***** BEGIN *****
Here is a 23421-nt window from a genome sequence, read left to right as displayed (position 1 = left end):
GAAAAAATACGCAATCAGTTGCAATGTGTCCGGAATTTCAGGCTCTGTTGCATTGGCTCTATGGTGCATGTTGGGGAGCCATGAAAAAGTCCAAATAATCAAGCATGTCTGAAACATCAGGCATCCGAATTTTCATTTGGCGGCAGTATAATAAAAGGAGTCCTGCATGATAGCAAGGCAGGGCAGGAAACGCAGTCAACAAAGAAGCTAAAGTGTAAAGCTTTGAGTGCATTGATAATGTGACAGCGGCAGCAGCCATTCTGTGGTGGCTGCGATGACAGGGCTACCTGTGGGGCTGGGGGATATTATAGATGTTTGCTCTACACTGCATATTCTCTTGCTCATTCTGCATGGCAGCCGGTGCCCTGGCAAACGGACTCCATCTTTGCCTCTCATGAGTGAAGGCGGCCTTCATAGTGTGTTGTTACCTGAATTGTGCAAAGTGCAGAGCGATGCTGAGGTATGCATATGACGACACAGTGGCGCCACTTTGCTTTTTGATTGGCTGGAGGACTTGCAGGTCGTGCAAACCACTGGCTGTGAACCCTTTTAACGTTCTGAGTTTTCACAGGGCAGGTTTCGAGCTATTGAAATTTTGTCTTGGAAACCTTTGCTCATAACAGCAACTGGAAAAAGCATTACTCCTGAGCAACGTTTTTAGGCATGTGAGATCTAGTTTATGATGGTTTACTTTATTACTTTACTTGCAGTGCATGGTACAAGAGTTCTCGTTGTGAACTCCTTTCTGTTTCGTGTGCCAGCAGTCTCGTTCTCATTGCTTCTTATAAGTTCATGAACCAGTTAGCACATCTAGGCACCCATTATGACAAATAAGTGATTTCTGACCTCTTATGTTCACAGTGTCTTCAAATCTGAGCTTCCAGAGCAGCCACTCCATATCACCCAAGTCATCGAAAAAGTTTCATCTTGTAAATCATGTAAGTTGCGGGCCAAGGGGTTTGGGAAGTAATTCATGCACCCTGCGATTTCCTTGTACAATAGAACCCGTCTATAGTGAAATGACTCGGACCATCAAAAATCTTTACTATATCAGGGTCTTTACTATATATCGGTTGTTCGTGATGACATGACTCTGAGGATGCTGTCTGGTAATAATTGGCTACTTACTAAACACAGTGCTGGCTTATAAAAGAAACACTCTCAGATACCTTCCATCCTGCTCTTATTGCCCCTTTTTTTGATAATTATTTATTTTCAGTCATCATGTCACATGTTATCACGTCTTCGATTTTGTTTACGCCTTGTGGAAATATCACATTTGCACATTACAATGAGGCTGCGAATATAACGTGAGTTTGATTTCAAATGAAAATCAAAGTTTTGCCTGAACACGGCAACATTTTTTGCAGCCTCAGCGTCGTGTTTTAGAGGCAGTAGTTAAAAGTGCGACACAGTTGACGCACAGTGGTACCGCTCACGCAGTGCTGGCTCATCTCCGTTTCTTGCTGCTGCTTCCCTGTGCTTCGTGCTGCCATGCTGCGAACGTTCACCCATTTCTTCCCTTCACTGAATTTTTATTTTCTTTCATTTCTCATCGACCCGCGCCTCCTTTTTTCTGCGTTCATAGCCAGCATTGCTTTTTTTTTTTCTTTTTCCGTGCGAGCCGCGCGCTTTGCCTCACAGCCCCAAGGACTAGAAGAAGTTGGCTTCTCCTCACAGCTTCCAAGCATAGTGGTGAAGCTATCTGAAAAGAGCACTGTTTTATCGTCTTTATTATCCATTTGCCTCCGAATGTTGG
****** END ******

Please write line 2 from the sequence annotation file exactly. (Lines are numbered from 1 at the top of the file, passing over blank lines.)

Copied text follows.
GAAAAAATACGCAATCAGTTGCAATGTGTCCGGAATTTCAGGCTCTGTTGCATTGGCTCTATGGTGCATGTTGGGGAGCCATGAAAAAGTCCAAATAATCAAGCATGTCTGAAACATCAGGCATCCGAATTTTCATTTGGCGGCAGTATAATAAAAGGAGTCCTGCATGATAGCAAGGCAGGGCAGGAAACGCAGTCAACAAAGAAGCTAAAGTGTAAAGCTTTGAGTGCATTGATAATGTGACAGCGGCAGCAGCCATTCTGTGGTGGCTGCGATGACAGGGCTACCTGTGGGGCTGGGGGATATTATAGATGTTTGCTCTACACTGCATATTCTCTTGCTCATTCTGCATGGCAGCCGGTGCCCTGGCAAACGGACTCCATCTTTGCCTCTCATGAGTGAAGGCGGCCTTCATAGTGTGTTGTTACCTGAATTGTGCAAAGTGCAGAGCGATGCTGAGGTATGCATATGACGACACAGTGGCGCCACTTTGCTTTTTGATTGGCTGGAGGACTTGCAGGTCGTGCAAACCACTGGCTGTGAACCCTTTTAACGTTCTGAGTTTTCACAGGGCAGGTTTCGAGCTATTGAAATTTTGTCTTGGAAACCTTTGCTCATAACAGCAACTGGAAAAAGCATTACTCCTGAGCAACGTTTTTAGGCATGTGAGATCTAGTTTATGATGGTTTACTTTATTACTTTACTTGCAGTGCATGGTACAAGAGTTCTCGTTGTGAACTCCTTTCTGTTTCGTGTGCCAGCAGTCTCGTTCTCATTGCTTCTTATAAGTTCATGAACCAGTTAGCACATCTAGGCACCCATTATGACAAATAAGTGATTTCTGACCTCTTATGTTCACAGTGTCTTCAAATCTGAGCTTCCAGAGCAGCCACTCCATATCACCCAAGTCATCGAAAAAGTTTCATCTTGTAAATCATGTAAGTTGCGGGCCAAGGGGTTTGGGAAGTAATTCATGCACCCTGCGATTTCCTTGTACAATAGAACCCGTCTATAGTGAAATGACTCGGACCATCAAAAATCTTTACTATATCAGGGTCTTTACTATATATCGGTTGTTCGTGATGACATGACTCTGAGGATGCTGTCTGGTAATAATTGGCTACTTACTAAACACAGTGCTGGCTTATAAAAGAAACACTCTCAGATACCTTCCATCCTGCTCTTATTGCCCCTTTTTTTGATAATTATTTATTTTCAGTCATCATGTCACATGTTATCACGTCTTCGATTTTGTTTACGCCTTGTGGAAATATCACATTTGCACATTACAATGAGGCTGCGAATATAACGTGAGTTTGATTTCAAATGAAAATCAAAGTTTTGCCTGAACACGGCAACATTTTTTGCAGCCTCAGCGTCGTGTTTTAGAGGCAGTAGTTAAAAGTGCGACACAGTTGACGCACAGTGGTACCGCTCACGCAGTGCTGGCTCATCTCCGTTTCTTGCTGCTGCTTCCCTGTGCTTCGTGCTGCCATGCTGCGAACGTTCACCCATTTCTTCCCTTCACTGAATTTTTATTTTCTTTCATTTCTCATCGACCCGCGCCTCCTTTTTTCTGCGTTCATAGCCAGCATTGCTTTTTTTTTTTCTTTTTCCGTGCGAGCCGCGCGCTTTGCCTCACAGCCCCAAGGACTAGAAGAAGTTGGCTTCTCCTCACAGCTTCCAAGCATAGTGGTGAAGCTATCTGAAAAGAGCACTGTTTTATCGTCTTTATTATCCATTTGCCTCCGAATGTTGG